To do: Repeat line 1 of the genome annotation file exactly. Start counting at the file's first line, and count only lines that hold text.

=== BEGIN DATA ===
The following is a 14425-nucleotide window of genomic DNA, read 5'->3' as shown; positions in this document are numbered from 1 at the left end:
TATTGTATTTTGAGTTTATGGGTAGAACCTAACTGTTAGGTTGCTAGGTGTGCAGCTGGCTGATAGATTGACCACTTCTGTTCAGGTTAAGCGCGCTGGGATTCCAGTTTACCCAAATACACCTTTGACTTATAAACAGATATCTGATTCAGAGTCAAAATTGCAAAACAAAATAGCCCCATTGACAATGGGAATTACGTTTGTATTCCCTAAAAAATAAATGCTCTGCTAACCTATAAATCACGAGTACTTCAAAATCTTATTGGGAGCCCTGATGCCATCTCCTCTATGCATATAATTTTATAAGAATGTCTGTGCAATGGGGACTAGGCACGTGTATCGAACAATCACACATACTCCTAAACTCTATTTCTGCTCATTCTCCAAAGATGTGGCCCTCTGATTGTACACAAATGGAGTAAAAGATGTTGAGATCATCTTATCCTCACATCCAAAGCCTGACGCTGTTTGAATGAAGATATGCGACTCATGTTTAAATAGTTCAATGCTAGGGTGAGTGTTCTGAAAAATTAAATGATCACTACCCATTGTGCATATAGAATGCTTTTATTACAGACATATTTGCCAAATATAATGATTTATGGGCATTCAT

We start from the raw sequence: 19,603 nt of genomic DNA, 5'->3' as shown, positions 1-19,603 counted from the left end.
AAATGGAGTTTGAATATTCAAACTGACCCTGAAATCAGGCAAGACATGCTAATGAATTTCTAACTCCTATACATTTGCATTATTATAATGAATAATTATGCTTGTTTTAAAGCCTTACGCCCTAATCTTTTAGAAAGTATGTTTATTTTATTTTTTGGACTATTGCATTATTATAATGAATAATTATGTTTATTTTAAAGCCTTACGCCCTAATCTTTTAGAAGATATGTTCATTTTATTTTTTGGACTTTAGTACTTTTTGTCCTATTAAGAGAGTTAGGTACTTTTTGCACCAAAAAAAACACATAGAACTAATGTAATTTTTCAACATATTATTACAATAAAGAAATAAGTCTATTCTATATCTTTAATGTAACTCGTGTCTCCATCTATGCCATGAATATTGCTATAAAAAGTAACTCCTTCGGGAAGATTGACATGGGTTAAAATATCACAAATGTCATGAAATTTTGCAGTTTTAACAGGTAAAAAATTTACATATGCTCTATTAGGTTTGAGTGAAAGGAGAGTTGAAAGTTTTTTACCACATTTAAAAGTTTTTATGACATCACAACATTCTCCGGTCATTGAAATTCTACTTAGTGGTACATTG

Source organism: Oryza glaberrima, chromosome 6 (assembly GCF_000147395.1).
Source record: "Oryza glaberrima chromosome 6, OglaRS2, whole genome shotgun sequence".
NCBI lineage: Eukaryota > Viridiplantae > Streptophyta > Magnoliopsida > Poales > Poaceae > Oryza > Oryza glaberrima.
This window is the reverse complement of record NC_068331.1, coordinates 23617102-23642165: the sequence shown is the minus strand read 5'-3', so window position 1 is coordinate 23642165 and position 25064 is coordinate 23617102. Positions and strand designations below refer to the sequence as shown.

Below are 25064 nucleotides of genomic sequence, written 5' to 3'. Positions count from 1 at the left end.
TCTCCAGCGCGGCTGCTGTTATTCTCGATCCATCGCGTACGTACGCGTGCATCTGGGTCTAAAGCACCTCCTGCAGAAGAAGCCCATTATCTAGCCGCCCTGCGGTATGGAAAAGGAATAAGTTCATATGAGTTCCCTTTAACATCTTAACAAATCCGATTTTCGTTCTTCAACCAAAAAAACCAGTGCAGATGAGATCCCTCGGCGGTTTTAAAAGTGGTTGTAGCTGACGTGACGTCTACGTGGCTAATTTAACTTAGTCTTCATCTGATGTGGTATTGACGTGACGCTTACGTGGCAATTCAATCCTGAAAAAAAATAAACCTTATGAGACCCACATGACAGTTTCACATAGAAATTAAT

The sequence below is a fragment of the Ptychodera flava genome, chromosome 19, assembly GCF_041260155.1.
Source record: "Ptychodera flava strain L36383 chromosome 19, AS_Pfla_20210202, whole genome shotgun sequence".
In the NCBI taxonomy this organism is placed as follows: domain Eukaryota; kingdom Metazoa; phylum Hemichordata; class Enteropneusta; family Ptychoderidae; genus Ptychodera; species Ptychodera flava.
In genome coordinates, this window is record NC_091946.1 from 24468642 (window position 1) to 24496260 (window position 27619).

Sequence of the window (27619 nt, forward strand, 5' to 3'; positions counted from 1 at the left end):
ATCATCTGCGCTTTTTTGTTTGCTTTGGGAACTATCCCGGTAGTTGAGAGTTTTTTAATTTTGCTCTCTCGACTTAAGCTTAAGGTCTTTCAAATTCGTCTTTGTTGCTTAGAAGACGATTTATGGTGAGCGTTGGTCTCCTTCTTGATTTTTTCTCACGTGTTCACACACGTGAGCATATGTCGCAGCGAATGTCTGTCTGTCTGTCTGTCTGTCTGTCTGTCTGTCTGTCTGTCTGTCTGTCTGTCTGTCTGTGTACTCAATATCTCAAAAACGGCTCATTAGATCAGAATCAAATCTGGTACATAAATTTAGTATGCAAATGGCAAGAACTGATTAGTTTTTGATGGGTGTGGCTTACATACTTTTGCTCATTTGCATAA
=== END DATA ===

The following is a 14425-nucleotide window of genomic DNA, read 5'->3' as shown; positions in this document are numbered from 1 at the left end: